To be clear, far-right parties like Svoboda perform poorly in Ukraine’s polls and elections, and Ukrainians evince no desire to be ruled by them. But this argument is a bit of “red herring.” It’s not extremists’ electoral prospects that should concern Ukraine’s friends, but rather the state’s unwillingness or inability to confront violent groups and end their impunity. Whether this is due to a continuing sense of indebtedness to some of these groups for fighting the Russians or fear they might turn on the state itself, it’s a real problem and we do no service to Ukraine by sweeping it under the rug.

Of course, it’s not a problem any more!

Al Jazeera (2022):

The far-right neo-Nazi group has expanded to become part of Ukraine’s armed forces, a street militia and a political party….

The unit was initially formed as a volunteer group in May 2014 out of the ultra-nationalist Patriot of Ukraine gang, and the neo-Nazi Social National Assembly (SNA) group. Both groups engaged in xenophobic and neo-Nazi ideals and physically assaulted migrants, the Roma community and people opposing their views.A few months after recapturing the strategic port city of Mariupol from the Russian-backed separatists, the unit was officially integrated into the National Guard of Ukraine on November 12, 2014, and exacted high praise from then-President Petro Poroshenko.

“These are our best warriors,” he said at an awards ceremony in 2014. “Our best volunteers.”

Cato (2022):

An especially egregious performance has occurred with respect to the role of the Azov battalion (now the Azov regiment) in Ukraine’s defense effort. The Azov battalion was notorious for years before the Russian invasion as a bastion of extreme nationalists and outright Nazis. That aspect proved to be more than just a source of embarrassment for Ukraine’s supporters when the unit became a crucial player in the battle for the city of Mariupol. The Western (especially US) press sought to portray Ukraine’s resistance to the Russian siege as a heroic effort similar to battle of Stalingrad in World War II.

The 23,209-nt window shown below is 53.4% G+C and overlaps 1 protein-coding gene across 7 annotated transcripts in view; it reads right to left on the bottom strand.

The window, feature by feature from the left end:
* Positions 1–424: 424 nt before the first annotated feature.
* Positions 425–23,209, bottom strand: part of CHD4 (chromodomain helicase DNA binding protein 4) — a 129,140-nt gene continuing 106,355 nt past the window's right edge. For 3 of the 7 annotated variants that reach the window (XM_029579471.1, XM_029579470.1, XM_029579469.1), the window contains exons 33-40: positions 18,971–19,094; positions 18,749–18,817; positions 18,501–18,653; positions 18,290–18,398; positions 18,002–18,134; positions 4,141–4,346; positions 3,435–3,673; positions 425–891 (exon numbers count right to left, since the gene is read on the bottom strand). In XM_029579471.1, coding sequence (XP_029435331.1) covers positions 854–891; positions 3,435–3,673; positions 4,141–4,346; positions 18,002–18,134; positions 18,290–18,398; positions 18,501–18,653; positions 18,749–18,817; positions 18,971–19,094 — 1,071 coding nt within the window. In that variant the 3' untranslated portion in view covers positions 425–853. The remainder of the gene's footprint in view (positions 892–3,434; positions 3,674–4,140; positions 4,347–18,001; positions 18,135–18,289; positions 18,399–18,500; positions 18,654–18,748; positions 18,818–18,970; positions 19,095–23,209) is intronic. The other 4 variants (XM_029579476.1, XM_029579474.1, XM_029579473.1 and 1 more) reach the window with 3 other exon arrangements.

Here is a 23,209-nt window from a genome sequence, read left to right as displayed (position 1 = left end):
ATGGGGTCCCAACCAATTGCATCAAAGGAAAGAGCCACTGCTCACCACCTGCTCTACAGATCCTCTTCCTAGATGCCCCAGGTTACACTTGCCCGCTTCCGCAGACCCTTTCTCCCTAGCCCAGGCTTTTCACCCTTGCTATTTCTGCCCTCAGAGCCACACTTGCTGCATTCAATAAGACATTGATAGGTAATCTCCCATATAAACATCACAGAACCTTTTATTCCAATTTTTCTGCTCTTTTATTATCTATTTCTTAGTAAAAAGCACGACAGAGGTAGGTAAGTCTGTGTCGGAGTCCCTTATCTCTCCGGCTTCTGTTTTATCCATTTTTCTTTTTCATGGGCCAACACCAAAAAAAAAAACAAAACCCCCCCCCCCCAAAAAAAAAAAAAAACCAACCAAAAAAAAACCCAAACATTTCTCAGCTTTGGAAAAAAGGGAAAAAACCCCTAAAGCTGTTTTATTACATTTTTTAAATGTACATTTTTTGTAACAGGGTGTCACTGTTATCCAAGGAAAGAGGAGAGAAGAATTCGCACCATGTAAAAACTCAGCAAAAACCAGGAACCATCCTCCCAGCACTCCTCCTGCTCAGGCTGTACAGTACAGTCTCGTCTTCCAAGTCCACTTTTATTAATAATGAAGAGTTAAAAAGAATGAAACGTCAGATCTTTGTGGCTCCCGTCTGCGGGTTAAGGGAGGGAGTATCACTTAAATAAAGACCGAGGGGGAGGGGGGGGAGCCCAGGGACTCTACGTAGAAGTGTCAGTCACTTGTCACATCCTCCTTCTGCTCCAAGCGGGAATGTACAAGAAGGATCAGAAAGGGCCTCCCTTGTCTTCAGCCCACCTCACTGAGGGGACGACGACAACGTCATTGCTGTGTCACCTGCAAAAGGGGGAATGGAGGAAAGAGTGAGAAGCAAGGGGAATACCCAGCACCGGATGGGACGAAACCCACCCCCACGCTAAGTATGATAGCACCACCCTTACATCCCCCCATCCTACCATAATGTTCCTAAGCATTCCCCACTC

The prominence of the Azov regiment among the defenders certainly should have complicated that media portrayal. Yet most accounts simply focused on the suffering of Mariupol’s population, the heartless villainy of the Russian aggressors, and the tenacity of the city’s brave defenders. Such accounts typically ignored the presence of Azov fighters among the defenders or failed to disclose their ideological pedigree. A Washington Post story, for example, merely described the Azov regiment as “a nationalist outfit.” Other news accounts referred to the Azov forces in a similar vague manner, occasionally with a perfunctory acknowledgment that the regiment was controversial.

….However, the coverage of the Ukraine war threatens to achieve a new low in media integrity and credibility. When the establishment press whitewashes the behavior of outright neo‐​Nazis, something is terribly amiss.

CNN (2022):

Azov’s military and political wings formally separated in 2016, when the far-right National Corps party was founded. The Azov battalion had by then been integrated into the Ukrainian National Guard.

An effective fighting force that’s very much involved in the current conflict, the battalion has a history of neo-Nazi leanings, which have not been entirely extinguished by its integration into the Ukrainian military. ​

In its heyday as an autonomous militia, the Azov Battalion was associated with White supremacists and neo-Nazi ideology and insignia. It was especially active in and around Mariupol in 2014 and 2015. CNN teams in the area at the time reported Azov’s embrace of neo-Nazi emblems and paraphernalia.

After its integration into the Ukrainian National Guard, amid discussions in the US Congress about designating the Azov Movement a foreign terrorist organization, Ukraine’s then minister of internal affairs, Arsen Avakov, defended the unit. “The shameful information campaign about the alleged spread of Nazi ideology (among Azov members) is a deliberate attempt to discredit the ‘Azov’ unit and the National Guard of Ukraine,” he told the online newspaper Ukrayinska Pravda in 2019.